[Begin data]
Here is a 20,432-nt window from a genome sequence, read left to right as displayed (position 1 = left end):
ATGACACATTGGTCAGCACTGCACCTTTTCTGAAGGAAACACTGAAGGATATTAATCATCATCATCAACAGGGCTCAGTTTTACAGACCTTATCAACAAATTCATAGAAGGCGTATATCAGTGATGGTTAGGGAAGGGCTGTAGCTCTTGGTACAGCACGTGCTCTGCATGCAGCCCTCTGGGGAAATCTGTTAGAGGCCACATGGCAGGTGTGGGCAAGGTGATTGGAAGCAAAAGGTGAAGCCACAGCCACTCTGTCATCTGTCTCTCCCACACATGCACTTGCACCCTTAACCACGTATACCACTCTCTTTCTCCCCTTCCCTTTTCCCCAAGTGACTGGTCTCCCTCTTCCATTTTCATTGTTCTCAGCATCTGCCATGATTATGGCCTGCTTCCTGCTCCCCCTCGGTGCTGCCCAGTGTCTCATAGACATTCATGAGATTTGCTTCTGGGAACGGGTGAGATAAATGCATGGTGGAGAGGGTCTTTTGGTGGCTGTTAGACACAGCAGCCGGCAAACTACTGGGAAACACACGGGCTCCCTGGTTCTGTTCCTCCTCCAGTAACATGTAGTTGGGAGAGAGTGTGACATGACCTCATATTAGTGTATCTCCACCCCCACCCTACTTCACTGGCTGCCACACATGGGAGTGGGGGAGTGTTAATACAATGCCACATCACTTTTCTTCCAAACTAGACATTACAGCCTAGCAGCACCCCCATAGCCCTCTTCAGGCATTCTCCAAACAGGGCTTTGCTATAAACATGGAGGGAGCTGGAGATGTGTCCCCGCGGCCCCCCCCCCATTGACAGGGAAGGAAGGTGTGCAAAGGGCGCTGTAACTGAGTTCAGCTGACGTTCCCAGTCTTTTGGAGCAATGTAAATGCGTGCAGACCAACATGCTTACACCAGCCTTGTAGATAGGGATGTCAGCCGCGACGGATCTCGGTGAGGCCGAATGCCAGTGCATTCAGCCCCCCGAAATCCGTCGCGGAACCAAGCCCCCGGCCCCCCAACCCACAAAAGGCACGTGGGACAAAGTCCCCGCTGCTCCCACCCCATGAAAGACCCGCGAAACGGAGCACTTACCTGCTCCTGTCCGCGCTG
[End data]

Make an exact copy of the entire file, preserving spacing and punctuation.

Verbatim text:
Here is a 20,432-nt window from a genome sequence, read left to right as displayed (position 1 = left end):
ATGACACATTGGTCAGCACTGCACCTTTTCTGAAGGAAACACTGAAGGATATTAATCATCATCATCAACAGGGCTCAGTTTTACAGACCTTATCAACAAATTCATAGAAGGCGTATATCAGTGATGGTTAGGGAAGGGCTGTAGCTCTTGGTACAGCACGTGCTCTGCATGCAGCCCTCTGGGGAAATCTGTTAGAGGCCACATGGCAGGTGTGGGCAAGGTGATTGGAAGCAAAAGGTGAAGCCACAGCCACTCTGTCATCTGTCTCTCCCACACATGCACTTGCACCCTTAACCACGTATACCACTCTCTTTCTCCCCTTCCCTTTTCCCCAAGTGACTGGTCTCCCTCTTCCATTTTCATTGTTCTCAGCATCTGCCATGATTATGGCCTGCTTCCTGCTCCCCCTCGGTGCTGCCCAGTGTCTCATAGACATTCATGAGATTTGCTTCTGGGAACGGGTGAGATAAATGCATGGTGGAGAGGGTCTTTTGGTGGCTGTTAGACACAGCAGCCGGCAAACTACTGGGAAACACACGGGCTCCCTGGTTCTGTTCCTCCTCCAGTAACATGTAGTTGGGAGAGAGTGTGACATGACCTCATATTAGTGTATCTCCACCCCCACCCTACTTCACTGGCTGCCACACATGGGAGTGGGGGAGTGTTAATACAATGCCACATCACTTTTCTTCCAAACTAGACATTACAGCCTAGCAGCACCCCCATAGCCCTCTTCAGGCATTCTCCAAACAGGGCTTTGCTATAAACATGGAGGGAGCTGGAGATGTGTCCCCGCGGCCCCCCCCCCATTGACAGGGAAGGAAGGTGTGCAAAGGGCGCTGTAACTGAGTTCAGCTGACGTTCCCAGTCTTTTGGAGCAATGTAAATGCGTGCAGACCAACATGCTTACACCAGCCTTGTAGATAGGGATGTCAGCCGCGACGGATCTCGGTGAGGCCGAATGCCAGTGCATTCAGCCCCCCGAAATCCGTCGCGGAACCAAGCCCCCGGCCCCCCAACCCACAAAAGGCACGTGGGACAAAGTCCCCGCTGCTCCCACCCCATGAAAGACCCGCGAAACGGAGCACTTACCTGCTCCTGTCCGCGCTG